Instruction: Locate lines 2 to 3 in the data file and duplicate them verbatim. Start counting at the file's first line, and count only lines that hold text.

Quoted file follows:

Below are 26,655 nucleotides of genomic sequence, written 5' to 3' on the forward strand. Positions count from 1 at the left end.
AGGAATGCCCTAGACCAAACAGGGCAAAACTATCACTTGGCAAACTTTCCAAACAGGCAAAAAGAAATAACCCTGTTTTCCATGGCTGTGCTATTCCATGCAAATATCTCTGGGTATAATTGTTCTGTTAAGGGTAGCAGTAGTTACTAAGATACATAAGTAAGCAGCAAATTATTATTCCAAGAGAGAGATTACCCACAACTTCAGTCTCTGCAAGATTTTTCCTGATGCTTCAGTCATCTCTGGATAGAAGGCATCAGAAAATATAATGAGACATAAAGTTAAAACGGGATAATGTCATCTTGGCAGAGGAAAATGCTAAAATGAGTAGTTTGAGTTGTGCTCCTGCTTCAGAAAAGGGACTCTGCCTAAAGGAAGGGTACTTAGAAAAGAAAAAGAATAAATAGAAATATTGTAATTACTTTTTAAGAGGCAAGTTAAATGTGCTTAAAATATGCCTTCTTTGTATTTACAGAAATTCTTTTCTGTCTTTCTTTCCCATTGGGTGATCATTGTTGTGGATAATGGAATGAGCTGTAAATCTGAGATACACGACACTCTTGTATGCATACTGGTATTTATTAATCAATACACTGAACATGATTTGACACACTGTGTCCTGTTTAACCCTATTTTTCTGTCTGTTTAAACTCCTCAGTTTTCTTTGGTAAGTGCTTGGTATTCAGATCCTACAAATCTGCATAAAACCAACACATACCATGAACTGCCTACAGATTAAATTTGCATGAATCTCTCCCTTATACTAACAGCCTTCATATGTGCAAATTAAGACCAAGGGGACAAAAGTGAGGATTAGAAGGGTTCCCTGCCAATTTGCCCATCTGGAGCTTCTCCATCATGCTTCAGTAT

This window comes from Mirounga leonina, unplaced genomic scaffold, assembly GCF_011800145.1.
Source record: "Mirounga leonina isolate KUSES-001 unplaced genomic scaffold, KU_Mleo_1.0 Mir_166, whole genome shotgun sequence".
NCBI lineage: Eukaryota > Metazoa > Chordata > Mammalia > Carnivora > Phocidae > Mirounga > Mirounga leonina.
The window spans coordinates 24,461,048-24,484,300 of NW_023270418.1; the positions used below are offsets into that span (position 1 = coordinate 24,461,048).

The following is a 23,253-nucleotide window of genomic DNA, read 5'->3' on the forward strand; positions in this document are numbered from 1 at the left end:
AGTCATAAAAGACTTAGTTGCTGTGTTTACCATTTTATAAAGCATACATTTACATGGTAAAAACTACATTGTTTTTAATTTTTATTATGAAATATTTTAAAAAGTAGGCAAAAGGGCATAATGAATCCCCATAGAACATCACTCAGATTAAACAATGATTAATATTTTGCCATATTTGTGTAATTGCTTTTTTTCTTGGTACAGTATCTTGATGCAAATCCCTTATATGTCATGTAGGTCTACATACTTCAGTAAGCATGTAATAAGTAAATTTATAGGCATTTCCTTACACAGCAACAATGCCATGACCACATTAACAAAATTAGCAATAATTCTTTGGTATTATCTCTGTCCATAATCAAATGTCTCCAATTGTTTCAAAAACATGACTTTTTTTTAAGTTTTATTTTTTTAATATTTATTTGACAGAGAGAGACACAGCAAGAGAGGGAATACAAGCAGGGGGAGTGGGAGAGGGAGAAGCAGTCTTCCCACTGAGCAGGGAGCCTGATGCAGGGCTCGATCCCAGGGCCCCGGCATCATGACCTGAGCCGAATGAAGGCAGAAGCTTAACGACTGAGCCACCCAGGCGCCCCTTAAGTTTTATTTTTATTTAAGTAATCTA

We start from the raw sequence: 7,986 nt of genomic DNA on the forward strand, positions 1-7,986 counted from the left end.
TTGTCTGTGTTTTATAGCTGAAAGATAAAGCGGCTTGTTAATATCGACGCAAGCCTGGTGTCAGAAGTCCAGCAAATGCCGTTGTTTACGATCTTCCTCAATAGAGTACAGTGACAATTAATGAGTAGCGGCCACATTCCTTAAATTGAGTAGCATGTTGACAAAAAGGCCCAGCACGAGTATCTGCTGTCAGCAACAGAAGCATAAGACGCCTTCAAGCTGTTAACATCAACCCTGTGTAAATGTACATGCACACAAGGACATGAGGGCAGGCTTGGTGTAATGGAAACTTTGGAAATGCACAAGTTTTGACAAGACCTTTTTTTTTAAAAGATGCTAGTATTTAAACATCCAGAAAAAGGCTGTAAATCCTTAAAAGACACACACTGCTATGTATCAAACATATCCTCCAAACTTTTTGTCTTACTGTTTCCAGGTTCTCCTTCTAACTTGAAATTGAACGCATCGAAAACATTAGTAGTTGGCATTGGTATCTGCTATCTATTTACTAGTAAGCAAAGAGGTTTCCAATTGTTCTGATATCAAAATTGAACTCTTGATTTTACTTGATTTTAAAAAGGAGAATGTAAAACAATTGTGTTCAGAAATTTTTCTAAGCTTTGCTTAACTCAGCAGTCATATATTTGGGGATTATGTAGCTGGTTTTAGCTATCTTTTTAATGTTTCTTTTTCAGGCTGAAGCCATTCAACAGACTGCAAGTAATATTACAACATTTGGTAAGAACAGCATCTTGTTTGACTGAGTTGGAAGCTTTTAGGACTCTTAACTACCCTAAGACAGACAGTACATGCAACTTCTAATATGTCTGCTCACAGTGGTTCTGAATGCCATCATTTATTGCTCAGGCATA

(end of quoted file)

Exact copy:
AGGAATGCCCTAGACCAAACAGGGCAAAACTATCACTTGGCAAACTTTCCAAACAGGCAAAAAGAAATAACCCTGTTTTCCATGGCTGTGCTATTCCATGCAAATATCTCTGGGTATAATTGTTCTGTTAAGGGTAGCAGTAGTTACTAAGATACATAAGTAAGCAGCAAATTATTATTCCAAGAGAGAGATTACCCACAACTTCAGTCTCTGCAAGATTTTTCCTGATGCTTCAGTCATCTCTGGATAGAAGGCATCAGAAAATATAATGAGACATAAAGTTAAAACGGGATAATGTCATCTTGGCAGAGGAAAATGCTAAAATGAGTAGTTTGAGTTGTGCTCCTGCTTCAGAAAAGGGACTCTGCCTAAAGGAAGGGTACTTAGAAAAGAAAAAGAATAAATAGAAATATTGTAATTACTTTTTAAGAGGCAAGTTAAATGTGCTTAAAATATGCCTTCTTTGTATTTACAGAAATTCTTTTCTGTCTTTCTTTCCCATTGGGTGATCATTGTTGTGGATAATGGAATGAGCTGTAAATCTGAGATACACGACACTCTTGTATGCATACTGGTATTTATTAATCAATACACTGAACATGATTTGACACACTGTGTCCTGTTTAACCCTATTTTTCTGTCTGTTTAAACTCCTCAGTTTTCTTTGGTAAGTGCTTGGTATTCAGATCCTACAAATCTGCATAAAACCAACACATACCATGAACTGCCTACAGATTAAATTTGCATGAATCTCTCCCTTATACTAACAGCCTTCATATGTGCAAATTAAGACCAAGGGGACAAAAGTGAGGATTAGAAGGGTTCCCTGCCAATTTGCCCATCTGGAGCTTCTCCATCATGCTTCAGTAT

This window comes from Mirounga leonina, unplaced genomic scaffold, assembly GCF_011800145.1.